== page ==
Georgia Gulf Corp.'s pending purchase of Royal Group Technologies Ltd. has drawn praise from some, but has received puzzled looks from others in the plastics market.
The $1.6 billion deal is a major move into downstream integration for Atlanta-based Georgia Gulf, North America's fourth-largest PVC maker. Woodbridge, Ontario-based Royal is North America's largest maker of vinyl building products.
``The deal makes sense,'' said an executive with a Midwest-based PVC pipe maker. ``Georgia Gulf had to show something to its shareholders, and where else were they going to invest?
``This allows them to control the place they sell their resin to, which means they can expand. It's risky, but it was a good move in order for [Georgia Gulf] to survive.''
As for Royal, the executive said the firm ``has had some real big winners and real big losers.''
``They grew pretty well for a period of time, but they also got hurt in some areas like PVC houses, which never really took off,'' he said.
Georgia Gulf investors have not been impressed. The resin maker's per-share stock price was around $30.50 when the deal was announced June 9, but it had plunged 25 percent, to close June 19 at $22.65. By comparison, Royal's per-share price began June 9 around $8, then shot above US$11.50 and remained above US$11 in late trading June 19.
Stock analyst Kevin McCarthy, who covers Georgia Gulf, raised some concerns in a June 12 investment note from Banc of America Securities in New York.
McCarthy said the deal ``gives us pause,'' since the price - at a 45 percent equity premium and a multiple of almost 8 times 2007 pro forma pretax profit - appears high. He also pointed out that the building and construction markets are near their peak and that Royal's legal problems are a risk.
Canadian authorities are looking at possible fraud in financial activities of Royal and company founder Vic De Zen, who resigned from the company, former Chief Executive Officer Douglas Dunsmuir, former Chief Financial Officers Gary Brown and Ronald Goegan and two founding directors.
Authorities also are examining transactions between Royal Group and a luxury resort in St. Kitts majority-owned by De Zen, and the possibility that homes in Canada were built by Royal Group as personal favors.
A longtime PVC pipe veteran based in Texas also questioned the deal.
``I don't know what [Georgia Gulf's] motivation was,'' he said. ``The experience [of PVC makers] in downstream integration has been mixed.''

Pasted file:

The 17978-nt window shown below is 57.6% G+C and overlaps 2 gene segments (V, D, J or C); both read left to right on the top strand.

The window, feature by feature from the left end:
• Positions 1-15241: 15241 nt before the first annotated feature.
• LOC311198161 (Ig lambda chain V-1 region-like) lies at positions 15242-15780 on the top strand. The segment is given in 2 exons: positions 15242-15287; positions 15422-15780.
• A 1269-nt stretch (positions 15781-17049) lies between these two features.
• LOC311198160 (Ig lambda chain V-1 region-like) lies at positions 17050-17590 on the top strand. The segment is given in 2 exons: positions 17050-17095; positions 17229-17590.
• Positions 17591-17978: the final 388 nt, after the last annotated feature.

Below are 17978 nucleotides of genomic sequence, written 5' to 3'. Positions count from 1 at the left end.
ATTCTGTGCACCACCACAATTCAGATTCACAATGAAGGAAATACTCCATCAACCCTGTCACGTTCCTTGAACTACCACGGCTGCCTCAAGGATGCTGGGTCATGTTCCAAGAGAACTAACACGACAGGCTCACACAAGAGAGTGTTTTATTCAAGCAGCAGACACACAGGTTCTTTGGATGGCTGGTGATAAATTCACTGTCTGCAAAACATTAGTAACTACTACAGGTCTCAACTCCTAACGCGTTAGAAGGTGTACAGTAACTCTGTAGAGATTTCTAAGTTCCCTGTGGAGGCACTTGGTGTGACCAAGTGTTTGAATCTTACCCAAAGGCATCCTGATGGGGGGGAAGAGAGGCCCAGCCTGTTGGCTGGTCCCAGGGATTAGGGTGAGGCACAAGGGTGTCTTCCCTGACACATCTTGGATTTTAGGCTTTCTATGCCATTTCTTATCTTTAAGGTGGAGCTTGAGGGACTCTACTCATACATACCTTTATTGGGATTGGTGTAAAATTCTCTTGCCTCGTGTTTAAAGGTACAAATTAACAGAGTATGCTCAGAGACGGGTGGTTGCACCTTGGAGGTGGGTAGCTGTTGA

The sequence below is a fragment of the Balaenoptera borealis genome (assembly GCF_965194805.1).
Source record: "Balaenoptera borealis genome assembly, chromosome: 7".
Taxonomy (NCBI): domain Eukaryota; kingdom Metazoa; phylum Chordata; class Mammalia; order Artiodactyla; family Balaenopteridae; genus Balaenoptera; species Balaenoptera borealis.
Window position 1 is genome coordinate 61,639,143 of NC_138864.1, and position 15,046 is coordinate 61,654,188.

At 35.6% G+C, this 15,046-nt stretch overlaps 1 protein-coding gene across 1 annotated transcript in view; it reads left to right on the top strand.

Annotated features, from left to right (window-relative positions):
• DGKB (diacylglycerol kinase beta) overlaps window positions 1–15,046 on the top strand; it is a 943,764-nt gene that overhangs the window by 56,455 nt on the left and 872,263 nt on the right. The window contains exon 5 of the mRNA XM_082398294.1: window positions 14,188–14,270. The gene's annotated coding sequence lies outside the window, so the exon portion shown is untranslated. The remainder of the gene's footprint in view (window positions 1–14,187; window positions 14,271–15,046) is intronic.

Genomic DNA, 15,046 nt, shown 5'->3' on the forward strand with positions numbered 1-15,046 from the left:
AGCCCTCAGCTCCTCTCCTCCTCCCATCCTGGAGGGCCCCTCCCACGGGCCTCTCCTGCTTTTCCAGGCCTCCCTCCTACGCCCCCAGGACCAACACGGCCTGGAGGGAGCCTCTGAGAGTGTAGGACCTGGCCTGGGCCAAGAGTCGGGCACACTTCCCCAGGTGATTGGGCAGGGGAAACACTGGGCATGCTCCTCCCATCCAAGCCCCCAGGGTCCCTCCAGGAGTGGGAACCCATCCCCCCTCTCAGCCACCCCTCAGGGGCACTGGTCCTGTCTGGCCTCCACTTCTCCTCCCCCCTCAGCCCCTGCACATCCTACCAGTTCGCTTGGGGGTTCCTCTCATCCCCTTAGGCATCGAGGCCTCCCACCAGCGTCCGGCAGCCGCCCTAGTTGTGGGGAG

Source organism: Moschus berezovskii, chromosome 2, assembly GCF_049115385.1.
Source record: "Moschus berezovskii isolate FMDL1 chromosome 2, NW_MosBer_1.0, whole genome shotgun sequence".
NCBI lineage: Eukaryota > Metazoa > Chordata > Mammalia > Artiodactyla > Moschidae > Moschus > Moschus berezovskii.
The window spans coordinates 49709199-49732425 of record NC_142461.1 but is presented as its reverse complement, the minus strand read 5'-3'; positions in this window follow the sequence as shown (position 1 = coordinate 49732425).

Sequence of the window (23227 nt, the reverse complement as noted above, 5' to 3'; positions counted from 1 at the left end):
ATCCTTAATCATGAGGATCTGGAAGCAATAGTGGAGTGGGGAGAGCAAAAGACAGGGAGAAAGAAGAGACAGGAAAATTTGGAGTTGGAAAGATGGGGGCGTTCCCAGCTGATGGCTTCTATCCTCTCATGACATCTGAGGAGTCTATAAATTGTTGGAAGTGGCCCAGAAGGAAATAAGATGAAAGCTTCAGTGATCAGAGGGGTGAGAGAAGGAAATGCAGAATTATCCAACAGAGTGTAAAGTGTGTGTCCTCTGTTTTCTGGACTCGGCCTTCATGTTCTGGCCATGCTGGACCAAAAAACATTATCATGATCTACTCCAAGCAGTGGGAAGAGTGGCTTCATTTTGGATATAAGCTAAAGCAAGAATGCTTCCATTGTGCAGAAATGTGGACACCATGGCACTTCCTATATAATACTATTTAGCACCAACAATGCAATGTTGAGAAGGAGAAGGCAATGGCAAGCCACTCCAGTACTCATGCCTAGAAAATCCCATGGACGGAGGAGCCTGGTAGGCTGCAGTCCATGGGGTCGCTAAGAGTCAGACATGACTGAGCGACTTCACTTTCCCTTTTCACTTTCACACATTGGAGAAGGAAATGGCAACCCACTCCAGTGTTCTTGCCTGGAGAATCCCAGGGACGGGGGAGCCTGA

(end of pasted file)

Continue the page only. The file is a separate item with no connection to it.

In North America, two PVC makers are forward-integrated into pipe production. Taiwan's Formosa Plastics Corp. USA operates the J-M Manufacturing Co. Inc. pipe unit, while Houston-based Westlake Chemical Corp. owns pipe maker North American Pipe Corp.
J-M ranks second and Napco ranks sixth in annual sales in the North American pipe, profile and tubing market, according to Plastics News industry research.
Government data also back up the belief that the U.S. housing market is cooling. Sales of new single-family homes were down 11 percent in the first four months of 2006, according to the Commerce Department. By comparison, total U.S. housing starts - including multifamily - grew almost 6 percent in both 2004 and 2005 and more than 8 percent in 2003. The category has shown year-on-year growth in eight of the past 10 years.
After the deal closes, Georgia Gulf will have to decide what to do with the assets it is buying, as well as some of its existing businesses. Banc of America's McCarthy speculated that Georgia Gulf may sell its aromatics businesses, which accounted for about 30 percent of the firm's $2.3 billion sales total in 2005.
Several market watchers added that Royal has excess capacity in a few product areas. The firm already had announced plans to sell US$300 million in noncore businesses and 40 percent of its manufacturing and warehouse space.
Royal's Canada-based resin production sites - which supplied about half of its PVC requirements - also may be shuttered in favor of newer capacity that Georgia Gulf is adding in Louisiana, contacts said. Georgia Gulf, in turn, may want to close some older, less-efficient production capacity, sources added.
In a June 9 conference call, Georgia Gulf Chairman, President and Chief Executive Officer Ed Schmitt said only that ``there will be further consolidation of some [Royal] production facilities.''
Georgia Gulf spokeswoman Angie Tickle declined to comment June 15 on a possible sale of the firm's aromatics business. Georgia Gulf ``is confident in our plants and manufacturing facilities,'' she said.
Tickle also declined to comment on other aspects of the proposed acquisition, saying Georgia Gulf ``has to close out the deal first.''
Georgia Gulf supplied PVC to Royal in the past but does not do so at present, according to Tickle. Royal shareholders are expected to vote on the deal in July. If approved, the transaction could close as early as September.
Officials with Royal could not be reached for comment.
At current sales levels, Royal will account for about 40 percent of Georgia Gulf sales after the deal closes. If Royal finishes its noncore sale and Georgia Gulf sells its aromatics unit, the remaining company will have annual sales of about $3 billion, with about 40 percent of that total again coming from Royal units.
Georgia Gulf posted sales of $568 million in the first quarter of 2006 - a drop of 12 percent from the same period a year ago. Profit tumbled 12 percent to $59 million.